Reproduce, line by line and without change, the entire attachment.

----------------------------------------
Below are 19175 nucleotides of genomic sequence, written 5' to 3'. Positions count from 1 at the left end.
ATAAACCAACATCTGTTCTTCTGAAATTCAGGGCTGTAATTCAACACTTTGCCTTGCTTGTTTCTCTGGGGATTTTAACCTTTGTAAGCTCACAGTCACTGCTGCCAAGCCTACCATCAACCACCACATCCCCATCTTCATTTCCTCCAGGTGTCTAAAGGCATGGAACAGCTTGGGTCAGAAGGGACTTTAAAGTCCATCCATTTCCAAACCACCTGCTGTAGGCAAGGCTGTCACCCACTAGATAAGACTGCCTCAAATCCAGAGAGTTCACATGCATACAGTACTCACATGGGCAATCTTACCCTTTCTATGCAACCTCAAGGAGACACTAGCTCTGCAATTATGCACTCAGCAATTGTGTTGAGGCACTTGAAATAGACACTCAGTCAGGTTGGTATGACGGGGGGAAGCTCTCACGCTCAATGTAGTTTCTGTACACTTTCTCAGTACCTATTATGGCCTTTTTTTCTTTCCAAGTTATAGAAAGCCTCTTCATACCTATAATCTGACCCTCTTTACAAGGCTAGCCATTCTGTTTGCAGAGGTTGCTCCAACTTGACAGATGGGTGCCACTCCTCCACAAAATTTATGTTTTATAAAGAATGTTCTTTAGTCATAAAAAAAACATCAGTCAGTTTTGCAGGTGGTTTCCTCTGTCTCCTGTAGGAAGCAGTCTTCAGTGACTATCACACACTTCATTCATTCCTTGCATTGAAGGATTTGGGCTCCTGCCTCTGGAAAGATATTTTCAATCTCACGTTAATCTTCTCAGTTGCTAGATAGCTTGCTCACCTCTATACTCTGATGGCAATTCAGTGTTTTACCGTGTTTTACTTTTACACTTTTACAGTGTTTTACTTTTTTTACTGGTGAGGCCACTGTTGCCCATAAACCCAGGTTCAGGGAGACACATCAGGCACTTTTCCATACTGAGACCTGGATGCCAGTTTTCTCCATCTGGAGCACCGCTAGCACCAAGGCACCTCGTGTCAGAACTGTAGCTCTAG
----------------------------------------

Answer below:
Below are 19175 nucleotides of genomic sequence, written 5' to 3'. Positions count from 1 at the left end.
ATAAACCAACATCTGTTCTTCTGAAATTCAGGGCTGTAATTCAACACTTTGCCTTGCTTGTTTCTCTGGGGATTTTAACCTTTGTAAGCTCACAGTCACTGCTGCCAAGCCTACCATCAACCACCACATCCCCATCTTCATTTCCTCCAGGTGTCTAAAGGCATGGAACAGCTTGGGTCAGAAGGGACTTTAAAGTCCATCCATTTCCAAACCACCTGCTGTAGGCAAGGCTGTCACCCACTAGATAAGACTGCCTCAAATCCAGAGAGTTCACATGCATACAGTACTCACATGGGCAATCTTACCCTTTCTATGCAACCTCAAGGAGACACTAGCTCTGCAATTATGCACTCAGCAATTGTGTTGAGGCACTTGAAATAGACACTCAGTCAGGTTGGTATGACGGGGGGAAGCTCTCACGCTCAATGTAGTTTCTGTACACTTTCTCAGTACCTATTATGGCCTTTTTTTCTTTCCAAGTTATAGAAAGCCTCTTCATACCTATAATCTGACCCTCTTTACAAGGCTAGCCATTCTGTTTGCAGAGGTTGCTCCAACTTGACAGATGGGTGCCACTCCTCCACAAAATTTATGTTTTATAAAGAATGTTCTTTAGTCATAAAAAAAACATCAGTCAGTTTTGCAGGTGGTTTCCTCTGTCTCCTGTAGGAAGCAGTCTTCAGTGACTATCACACACTTCATTCATTCCTTGCATTGAAGGATTTGGGCTCCTGCCTCTGGAAAGATATTTTCAATCTCACGTTAATCTTCTCAGTTGCTAGATAGCTTGCTCACCTCTATACTCTGATGGCAATTCAGTGTTTTACCGTGTTTTACTTTTACACTTTTACAGTGTTTTACTTTTTTTACTGGTGAGGCCACTGTTGCCCATAAACCCAGGTTCAGGGAGACACATCAGGCACTTTTCCATACTGAGACCTGGATGCCAGTTTTCTCCATCTGGAGCACCGCTAGCACCAAGGCACCTCGTGTCAGAACTGTAGCTCTAG